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The role of cognitive appraisal and worry in BRCA1/2 testing decisions among a clinic population

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Previous studies examining decision making in the context of genetic testing for BRCA1/2 gene mutations have been limited in their reliance on cross-sectional designs, lack of theoretical guidance, and focus on measures of intention rather than actual behavior. Informed by the Health Belief Model and other theories of self-regulation, the present study set out to examine the role of cognitive appraisal and worry in BRCA1/2 testing decisions. A total of 205 women completed baseline questionnaires prior to their genetic counselling appointment. Medical charts were audited to determine testing decisions. Bivariate analyses indicated that perceived severity of being a carrier and perceived benefits and barriers to testing were significantly associated with testing decisions. Perceived benefits remained significant in multivariate analyses. Moreover, multivariate analyses revealed a significant three-way interaction between perceived susceptibility, perceived severity, and worry about being a mutation carrier and testing decisions. Among women high in baseline worry, those high in perceived susceptibility but low in perceived severity were significantly more likely to undergo genetic testing than all other susceptibility/severity combinations (80% vs. 36.2-42.9% range; Wald test = 8.79, p < 0.01). These results support the need for researchers and practitioners to consider how interactions between cognition and worry may influence genetic testing decisions.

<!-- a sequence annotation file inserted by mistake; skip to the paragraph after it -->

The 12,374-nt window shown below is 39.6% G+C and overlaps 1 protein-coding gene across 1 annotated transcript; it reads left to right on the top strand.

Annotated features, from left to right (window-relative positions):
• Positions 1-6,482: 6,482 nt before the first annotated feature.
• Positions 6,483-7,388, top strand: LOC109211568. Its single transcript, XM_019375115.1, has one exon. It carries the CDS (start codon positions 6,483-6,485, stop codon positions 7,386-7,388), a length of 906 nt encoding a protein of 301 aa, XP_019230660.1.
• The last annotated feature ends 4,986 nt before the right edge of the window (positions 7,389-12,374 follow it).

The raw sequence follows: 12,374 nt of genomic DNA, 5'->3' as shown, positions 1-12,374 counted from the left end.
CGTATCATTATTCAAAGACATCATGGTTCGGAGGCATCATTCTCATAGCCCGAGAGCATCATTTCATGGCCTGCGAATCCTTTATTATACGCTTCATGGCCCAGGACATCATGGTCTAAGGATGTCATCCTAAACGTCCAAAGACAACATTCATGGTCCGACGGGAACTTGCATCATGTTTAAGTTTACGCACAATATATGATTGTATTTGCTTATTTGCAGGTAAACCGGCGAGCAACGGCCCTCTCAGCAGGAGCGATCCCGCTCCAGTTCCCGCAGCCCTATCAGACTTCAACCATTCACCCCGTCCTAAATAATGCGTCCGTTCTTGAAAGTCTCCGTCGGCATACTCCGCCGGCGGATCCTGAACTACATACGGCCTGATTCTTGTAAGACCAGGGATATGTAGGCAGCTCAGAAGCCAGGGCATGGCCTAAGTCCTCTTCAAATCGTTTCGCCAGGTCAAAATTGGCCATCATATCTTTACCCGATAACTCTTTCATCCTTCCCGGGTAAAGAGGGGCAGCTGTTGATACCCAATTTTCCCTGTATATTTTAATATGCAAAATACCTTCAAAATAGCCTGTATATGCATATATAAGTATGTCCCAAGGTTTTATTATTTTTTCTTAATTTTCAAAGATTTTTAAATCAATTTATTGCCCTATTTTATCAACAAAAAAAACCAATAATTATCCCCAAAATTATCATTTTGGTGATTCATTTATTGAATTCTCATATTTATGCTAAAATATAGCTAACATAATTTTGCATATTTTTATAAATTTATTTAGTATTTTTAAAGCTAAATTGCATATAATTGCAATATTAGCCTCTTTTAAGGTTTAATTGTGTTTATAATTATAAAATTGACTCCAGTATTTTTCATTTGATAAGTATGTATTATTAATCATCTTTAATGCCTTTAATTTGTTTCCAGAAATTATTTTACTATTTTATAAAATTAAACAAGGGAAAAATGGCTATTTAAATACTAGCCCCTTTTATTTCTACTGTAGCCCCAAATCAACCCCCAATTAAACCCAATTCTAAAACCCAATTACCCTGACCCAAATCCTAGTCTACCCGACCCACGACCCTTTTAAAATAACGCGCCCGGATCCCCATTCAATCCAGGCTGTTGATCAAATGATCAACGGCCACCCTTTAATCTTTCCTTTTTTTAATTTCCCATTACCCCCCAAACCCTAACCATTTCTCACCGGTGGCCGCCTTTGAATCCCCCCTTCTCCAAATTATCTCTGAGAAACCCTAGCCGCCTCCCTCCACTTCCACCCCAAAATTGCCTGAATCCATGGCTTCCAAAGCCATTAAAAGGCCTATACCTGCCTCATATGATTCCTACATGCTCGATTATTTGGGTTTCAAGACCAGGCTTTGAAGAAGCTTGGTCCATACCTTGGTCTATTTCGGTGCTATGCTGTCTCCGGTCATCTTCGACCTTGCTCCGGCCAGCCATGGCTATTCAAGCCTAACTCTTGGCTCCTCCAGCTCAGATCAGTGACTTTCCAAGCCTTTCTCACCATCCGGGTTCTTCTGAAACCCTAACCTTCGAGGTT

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Keywords: Cognitive appraisal; Health Belief Model; decision making; genetic testing; self-regulation; worry

Document Type: Research Article

Affiliations: 1: Division of Population Science, Fox Chase Cancer Center, Philadelphia, PA, USA 2: Department of Psychology, University of Michigan, MI, USA 3: Department of Health Behavior and Health Education, University of Michigan, MI, USA 4: Department of Internal Medicine, University of Michigan, MI, USA,Comprehensive Cancer Center, University of Michigan, MI, USA

Publication date: August 1, 2007

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